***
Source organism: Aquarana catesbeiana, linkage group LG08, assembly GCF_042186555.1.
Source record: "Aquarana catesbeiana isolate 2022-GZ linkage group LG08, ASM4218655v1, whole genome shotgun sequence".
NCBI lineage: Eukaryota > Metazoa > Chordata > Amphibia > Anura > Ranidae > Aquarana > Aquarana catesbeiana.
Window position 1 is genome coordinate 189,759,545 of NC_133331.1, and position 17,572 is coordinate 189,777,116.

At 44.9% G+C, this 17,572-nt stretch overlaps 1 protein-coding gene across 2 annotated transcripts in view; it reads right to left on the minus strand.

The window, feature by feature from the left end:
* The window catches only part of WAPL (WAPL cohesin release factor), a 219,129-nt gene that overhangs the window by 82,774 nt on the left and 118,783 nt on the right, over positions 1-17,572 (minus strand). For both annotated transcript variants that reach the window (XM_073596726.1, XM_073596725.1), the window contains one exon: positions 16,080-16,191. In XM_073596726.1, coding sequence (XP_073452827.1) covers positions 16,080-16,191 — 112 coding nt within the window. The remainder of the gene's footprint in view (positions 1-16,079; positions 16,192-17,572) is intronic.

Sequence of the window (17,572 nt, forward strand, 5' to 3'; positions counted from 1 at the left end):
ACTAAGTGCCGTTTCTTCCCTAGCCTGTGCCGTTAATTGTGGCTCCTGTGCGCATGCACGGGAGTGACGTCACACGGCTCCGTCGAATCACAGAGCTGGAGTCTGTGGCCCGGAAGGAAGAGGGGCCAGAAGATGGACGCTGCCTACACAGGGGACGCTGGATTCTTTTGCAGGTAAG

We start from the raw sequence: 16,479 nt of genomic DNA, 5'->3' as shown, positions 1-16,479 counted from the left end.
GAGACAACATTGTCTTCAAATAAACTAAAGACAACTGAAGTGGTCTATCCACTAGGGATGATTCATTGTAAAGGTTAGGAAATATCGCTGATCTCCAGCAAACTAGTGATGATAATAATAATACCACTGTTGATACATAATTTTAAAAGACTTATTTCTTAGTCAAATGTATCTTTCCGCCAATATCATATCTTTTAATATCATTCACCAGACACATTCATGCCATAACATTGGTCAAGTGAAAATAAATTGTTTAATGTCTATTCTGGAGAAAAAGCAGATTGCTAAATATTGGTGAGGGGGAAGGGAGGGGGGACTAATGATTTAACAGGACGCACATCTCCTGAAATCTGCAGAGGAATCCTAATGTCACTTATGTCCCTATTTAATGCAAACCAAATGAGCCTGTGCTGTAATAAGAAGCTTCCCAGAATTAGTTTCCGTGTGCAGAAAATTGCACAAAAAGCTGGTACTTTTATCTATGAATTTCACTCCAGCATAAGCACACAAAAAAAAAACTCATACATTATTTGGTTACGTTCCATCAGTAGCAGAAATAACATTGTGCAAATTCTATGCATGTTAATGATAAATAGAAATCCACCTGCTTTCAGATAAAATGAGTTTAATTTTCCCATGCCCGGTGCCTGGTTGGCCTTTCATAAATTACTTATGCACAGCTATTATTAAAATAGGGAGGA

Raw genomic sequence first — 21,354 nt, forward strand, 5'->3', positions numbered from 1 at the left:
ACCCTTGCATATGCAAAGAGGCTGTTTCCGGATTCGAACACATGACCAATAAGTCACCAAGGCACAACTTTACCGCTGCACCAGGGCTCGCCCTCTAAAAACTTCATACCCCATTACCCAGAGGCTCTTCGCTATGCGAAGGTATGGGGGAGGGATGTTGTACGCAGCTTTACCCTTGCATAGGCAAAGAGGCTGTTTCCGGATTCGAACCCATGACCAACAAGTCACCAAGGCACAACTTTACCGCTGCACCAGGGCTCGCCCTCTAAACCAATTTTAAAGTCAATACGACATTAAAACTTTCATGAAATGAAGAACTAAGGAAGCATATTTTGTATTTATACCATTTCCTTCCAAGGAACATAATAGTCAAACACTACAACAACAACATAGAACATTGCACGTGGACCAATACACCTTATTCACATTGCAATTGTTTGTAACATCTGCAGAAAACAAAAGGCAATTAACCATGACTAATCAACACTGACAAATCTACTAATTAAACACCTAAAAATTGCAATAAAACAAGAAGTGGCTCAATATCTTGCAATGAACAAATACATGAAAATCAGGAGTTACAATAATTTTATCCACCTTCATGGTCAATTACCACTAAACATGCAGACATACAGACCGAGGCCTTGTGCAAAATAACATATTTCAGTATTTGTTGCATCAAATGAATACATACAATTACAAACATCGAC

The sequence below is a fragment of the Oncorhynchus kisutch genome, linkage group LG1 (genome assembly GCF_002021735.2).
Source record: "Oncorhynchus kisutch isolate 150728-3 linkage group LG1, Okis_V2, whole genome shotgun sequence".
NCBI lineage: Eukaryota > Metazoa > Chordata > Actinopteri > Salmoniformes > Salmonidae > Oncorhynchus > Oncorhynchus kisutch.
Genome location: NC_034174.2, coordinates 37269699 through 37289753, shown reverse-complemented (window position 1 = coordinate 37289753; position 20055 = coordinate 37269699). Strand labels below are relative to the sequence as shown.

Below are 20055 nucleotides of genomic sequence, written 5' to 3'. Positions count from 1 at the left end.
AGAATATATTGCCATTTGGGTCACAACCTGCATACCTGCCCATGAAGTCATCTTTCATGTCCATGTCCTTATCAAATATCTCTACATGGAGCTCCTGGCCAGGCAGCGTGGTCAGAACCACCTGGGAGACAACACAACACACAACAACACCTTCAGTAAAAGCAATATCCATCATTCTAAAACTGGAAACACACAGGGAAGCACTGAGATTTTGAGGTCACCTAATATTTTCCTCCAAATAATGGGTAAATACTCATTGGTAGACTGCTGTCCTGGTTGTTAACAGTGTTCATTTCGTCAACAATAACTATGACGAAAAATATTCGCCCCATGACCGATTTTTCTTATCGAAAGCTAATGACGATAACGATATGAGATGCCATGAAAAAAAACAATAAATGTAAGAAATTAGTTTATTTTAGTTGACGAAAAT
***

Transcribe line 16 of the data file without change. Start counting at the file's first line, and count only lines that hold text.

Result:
NCBI lineage: Eukaryota > Metazoa > Chordata > Actinopteri > Salmoniformes > Salmonidae > Oncorhynchus > Oncorhynchus kisutch.